What is an Offensive Security Team?

In 2018, hackers stole half a billion records—an increase of 126% on the year prior, which translates to 3.8 million records per day. Ransomware is an ever-increasing threat, geopolitical tensions are being played out online, and corporate and government security systems are struggling to compete with the sophisticated modern cybercriminal.

To take the fight back to these malicious actors, enterprises need to understand the very people that are targeting them. I recently interviewed Okta’s own Travis Morrow, our Senior Manager of Offensive Security to get a better understanding of the hackers’ mindset and motivations, along with the role that offensive security can play in thwarting these attackers.

What is an Offensive Security Team?

At Okta, it’s our mission to ensure that our customers’ data is kept secure from adversaries internally and externally. To support this mission, we employ a robust, multi-faceted Security Team, part of which is made up of an Offensive Security Team and Application Security Team. Offensive Security, Led by Travis, is focused on discovering vulnerabilities within Okta’s infrastructure, vendors, and people.

“Offensive security takes a more holistic view of the company from an outsider’s perspective, not just looking at one service but across the entire Okta organization to find various routes into our environment,” said Travis.

In addition to trying to infiltrate Okta from the outside-in, they also work from an “assumed compromise” mindset. That is, working with the mindset of: “Let’s assume a vulnerability already exists and a hacker has gained a specific degree of access. What resources would that hacker have access to in this scenario, how could we detect that, and how can we proactively work with our Blue Team to address that risk?”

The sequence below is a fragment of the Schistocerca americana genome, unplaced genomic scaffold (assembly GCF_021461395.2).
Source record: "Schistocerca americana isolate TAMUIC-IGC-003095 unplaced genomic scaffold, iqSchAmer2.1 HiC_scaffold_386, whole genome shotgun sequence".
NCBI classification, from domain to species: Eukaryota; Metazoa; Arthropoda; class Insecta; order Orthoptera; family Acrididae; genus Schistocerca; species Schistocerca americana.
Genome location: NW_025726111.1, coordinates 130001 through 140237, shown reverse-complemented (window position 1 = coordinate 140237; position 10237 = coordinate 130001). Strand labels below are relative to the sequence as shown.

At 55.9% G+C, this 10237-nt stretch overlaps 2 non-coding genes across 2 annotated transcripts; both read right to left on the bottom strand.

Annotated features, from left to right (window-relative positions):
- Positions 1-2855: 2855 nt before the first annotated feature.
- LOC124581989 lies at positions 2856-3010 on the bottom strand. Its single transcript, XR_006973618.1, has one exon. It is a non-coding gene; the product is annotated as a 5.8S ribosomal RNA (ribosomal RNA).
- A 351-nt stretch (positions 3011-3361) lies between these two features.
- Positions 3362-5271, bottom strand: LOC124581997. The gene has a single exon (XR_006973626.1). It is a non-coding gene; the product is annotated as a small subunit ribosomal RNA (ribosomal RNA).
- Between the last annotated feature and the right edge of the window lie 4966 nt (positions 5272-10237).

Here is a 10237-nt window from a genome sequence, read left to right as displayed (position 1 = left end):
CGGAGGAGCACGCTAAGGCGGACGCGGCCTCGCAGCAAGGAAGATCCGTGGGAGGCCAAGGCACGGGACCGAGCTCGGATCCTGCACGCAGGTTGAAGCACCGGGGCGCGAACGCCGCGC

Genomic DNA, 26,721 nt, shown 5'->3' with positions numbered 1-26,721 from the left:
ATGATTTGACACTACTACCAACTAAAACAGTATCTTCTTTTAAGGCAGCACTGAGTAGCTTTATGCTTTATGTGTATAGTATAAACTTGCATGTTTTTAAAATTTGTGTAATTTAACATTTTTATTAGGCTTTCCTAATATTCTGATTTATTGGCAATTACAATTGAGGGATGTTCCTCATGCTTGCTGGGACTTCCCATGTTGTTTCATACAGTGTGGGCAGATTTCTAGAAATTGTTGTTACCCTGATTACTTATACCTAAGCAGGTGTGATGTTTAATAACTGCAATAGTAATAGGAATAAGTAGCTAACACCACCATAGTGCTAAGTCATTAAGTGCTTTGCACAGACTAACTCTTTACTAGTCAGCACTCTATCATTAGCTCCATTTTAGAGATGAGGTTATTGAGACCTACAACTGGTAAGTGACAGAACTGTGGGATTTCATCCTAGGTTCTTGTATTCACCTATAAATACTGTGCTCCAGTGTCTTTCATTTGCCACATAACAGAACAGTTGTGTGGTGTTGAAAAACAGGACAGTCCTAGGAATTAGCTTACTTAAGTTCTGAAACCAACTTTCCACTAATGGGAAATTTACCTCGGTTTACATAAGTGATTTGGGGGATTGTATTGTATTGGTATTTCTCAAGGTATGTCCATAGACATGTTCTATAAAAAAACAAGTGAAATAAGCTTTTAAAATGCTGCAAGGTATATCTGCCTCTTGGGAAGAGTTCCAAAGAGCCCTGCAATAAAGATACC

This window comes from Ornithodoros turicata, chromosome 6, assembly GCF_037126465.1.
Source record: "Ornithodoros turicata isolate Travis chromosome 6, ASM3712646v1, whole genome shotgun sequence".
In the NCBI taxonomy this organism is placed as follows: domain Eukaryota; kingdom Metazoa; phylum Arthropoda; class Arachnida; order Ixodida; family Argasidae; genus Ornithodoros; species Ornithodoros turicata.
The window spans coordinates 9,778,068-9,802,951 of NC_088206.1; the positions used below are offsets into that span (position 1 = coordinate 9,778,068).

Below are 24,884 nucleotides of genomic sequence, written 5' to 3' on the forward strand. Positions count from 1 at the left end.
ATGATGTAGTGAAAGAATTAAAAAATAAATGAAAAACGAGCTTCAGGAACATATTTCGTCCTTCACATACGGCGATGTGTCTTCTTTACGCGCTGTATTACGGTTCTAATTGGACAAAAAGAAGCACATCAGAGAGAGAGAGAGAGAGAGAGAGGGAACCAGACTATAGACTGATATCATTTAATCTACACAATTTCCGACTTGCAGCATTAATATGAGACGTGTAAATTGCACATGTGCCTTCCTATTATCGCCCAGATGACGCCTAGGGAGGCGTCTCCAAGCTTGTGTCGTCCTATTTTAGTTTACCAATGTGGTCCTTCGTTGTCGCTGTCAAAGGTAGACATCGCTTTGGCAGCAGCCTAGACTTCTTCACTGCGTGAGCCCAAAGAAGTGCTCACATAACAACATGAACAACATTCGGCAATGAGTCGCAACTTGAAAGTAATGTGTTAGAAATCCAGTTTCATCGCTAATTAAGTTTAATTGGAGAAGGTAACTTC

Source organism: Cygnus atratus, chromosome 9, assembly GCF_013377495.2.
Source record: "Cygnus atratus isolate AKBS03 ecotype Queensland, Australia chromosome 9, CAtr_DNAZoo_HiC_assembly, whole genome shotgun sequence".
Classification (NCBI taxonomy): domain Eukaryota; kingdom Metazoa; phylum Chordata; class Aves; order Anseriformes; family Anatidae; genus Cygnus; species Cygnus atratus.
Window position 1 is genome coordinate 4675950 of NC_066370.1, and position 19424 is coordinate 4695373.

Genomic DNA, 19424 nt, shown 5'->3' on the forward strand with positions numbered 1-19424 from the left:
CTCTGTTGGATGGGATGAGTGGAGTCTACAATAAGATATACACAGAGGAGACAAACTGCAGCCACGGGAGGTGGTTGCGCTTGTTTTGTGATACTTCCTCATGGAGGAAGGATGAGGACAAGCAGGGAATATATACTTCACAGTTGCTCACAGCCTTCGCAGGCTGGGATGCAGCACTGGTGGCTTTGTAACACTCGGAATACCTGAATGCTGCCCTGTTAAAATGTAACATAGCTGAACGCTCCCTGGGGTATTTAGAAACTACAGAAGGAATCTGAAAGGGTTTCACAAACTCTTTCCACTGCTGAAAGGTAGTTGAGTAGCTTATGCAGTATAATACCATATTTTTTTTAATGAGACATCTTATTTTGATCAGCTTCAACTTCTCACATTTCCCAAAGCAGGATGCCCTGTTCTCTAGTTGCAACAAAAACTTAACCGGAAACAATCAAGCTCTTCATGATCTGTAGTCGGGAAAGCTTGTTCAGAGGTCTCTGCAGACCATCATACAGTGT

Okta’s Defensive Security Team (Blue Team) focuses on detection and response while working in collaboration with Red Team activities of the Offensive Security Team to increase Okta’s resiliency at all layers.

In short, it’s the Offensive Security Team’s job to assume the mindset of a hacker, and find vulnerabilities before an adversary can.

Threats to look out for

“Before enterprises invest substantial time and money in the latest gadget or tool, it’s vital to understand how and why they’re being attacked. They need to understand what hackers are looking for, the valuable assets they are trying to protect, and the most common threat vectors leveraged,” said Travis. Here are a few threats to be on alert for.

Opportunist Attacks

Less targeted “opportunist attacks” generally occur when an attacker scans the internet for a known vulnerability—such as a BlueKeep RDP Flaw—and exploits those resources en masse to build a botnet, cryptomining cluster, or to sell access on the black market.

Cloud Resource Exploitation

The explosion in cloud adoption has increased the need for organizations to understand what data they have. One of the easiest ways for opportunistic and targeted attackers to steal enterprise data is through open S3 resources, embedded IAM credentials in source code, or through the compromise of cloud management keys. Malicious actors can use credentials / IAM keys as a launch point into the network, pivot into better-protected enclaves, retrieve forgotten database archives, download site backups, or crypto mine on the company's dime.